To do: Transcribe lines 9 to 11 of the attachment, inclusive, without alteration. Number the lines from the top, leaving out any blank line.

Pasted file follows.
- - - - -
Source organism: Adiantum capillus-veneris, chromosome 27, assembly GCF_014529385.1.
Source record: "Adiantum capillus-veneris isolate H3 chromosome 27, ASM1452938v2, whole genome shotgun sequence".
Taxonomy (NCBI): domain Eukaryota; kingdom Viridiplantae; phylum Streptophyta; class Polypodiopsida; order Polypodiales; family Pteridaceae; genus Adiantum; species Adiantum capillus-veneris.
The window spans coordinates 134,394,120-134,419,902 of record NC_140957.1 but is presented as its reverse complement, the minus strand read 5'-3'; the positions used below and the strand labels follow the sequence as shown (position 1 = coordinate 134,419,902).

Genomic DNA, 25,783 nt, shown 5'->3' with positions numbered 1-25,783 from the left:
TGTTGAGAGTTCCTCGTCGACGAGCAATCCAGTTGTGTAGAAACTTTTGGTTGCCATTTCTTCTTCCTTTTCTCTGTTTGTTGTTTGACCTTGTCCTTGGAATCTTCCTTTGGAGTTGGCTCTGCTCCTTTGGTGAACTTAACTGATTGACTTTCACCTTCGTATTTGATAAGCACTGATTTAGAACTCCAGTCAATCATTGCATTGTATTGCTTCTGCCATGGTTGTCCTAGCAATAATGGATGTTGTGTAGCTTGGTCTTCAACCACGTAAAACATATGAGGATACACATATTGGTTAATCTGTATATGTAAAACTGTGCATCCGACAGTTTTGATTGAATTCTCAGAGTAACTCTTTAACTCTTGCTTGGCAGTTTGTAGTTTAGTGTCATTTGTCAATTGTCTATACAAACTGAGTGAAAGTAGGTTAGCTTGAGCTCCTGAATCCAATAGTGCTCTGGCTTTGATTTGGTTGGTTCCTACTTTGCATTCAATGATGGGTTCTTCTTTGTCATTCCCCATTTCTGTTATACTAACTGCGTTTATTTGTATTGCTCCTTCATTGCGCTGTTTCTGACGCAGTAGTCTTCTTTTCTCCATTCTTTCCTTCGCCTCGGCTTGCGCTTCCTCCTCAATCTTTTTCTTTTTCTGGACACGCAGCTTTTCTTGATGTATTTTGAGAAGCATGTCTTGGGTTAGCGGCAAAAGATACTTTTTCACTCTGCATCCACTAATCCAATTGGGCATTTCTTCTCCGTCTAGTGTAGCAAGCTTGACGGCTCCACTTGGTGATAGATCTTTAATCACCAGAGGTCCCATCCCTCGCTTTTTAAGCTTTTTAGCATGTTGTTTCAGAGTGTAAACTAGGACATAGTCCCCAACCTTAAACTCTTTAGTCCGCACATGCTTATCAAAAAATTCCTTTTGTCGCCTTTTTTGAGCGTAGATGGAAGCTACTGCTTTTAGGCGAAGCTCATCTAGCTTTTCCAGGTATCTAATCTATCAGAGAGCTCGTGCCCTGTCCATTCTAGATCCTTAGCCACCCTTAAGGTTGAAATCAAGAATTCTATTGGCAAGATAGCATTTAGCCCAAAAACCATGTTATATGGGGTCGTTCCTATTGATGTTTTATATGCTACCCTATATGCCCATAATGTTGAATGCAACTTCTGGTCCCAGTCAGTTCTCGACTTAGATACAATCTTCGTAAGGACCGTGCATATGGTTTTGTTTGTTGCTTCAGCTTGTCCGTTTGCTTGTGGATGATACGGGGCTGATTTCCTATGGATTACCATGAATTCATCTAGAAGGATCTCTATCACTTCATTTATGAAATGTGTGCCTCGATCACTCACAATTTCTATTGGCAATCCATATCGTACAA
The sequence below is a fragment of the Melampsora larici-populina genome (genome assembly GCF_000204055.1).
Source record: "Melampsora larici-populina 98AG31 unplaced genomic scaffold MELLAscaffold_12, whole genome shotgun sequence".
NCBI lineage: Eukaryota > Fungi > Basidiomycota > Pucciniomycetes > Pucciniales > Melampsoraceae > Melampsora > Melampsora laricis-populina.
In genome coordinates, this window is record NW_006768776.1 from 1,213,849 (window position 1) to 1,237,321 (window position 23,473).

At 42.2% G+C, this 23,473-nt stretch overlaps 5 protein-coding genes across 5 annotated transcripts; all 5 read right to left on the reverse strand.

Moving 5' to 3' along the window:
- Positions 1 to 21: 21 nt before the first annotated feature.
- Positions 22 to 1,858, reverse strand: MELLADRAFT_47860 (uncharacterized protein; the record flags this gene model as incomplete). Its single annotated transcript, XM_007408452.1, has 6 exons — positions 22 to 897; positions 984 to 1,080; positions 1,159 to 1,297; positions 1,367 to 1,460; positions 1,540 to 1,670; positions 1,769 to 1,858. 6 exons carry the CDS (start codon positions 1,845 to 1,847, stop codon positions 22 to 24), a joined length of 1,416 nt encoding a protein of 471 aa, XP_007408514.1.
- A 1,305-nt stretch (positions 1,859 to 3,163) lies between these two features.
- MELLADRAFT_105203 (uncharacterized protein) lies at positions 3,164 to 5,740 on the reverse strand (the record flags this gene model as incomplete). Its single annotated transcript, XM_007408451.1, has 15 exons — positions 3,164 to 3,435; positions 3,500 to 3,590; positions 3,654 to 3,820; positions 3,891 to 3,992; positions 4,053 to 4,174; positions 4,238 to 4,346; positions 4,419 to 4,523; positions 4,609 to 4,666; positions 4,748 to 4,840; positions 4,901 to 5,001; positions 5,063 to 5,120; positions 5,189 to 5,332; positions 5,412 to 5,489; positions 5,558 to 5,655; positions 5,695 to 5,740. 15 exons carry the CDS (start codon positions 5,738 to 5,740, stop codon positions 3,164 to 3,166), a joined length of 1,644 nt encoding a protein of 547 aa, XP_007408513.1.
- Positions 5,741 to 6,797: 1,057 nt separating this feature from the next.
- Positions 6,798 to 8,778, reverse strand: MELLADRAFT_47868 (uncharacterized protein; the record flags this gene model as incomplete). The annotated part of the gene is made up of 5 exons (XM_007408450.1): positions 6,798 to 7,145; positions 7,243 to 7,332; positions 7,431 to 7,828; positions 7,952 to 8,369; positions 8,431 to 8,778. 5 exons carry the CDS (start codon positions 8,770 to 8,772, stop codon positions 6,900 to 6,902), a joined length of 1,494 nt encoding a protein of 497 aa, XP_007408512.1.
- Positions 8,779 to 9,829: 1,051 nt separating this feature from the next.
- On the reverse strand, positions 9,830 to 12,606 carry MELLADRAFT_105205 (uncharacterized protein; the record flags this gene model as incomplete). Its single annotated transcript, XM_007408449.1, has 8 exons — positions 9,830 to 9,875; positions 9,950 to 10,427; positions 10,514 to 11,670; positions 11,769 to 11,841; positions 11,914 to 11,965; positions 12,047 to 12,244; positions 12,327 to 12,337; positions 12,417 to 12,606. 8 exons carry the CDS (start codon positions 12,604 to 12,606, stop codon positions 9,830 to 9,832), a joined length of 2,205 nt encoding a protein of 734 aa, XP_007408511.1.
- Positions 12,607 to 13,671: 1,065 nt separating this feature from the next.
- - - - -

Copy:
NCBI lineage: Eukaryota > Fungi > Basidiomycota > Pucciniomycetes > Pucciniales > Melampsoraceae > Melampsora > Melampsora laricis-populina.
In genome coordinates, this window is record NW_006768776.1 from 1,213,849 (window position 1) to 1,237,321 (window position 23,473).

At 42.2% G+C, this 23,473-nt stretch overlaps 5 protein-coding genes across 5 annotated transcripts; all 5 read right to left on the reverse strand.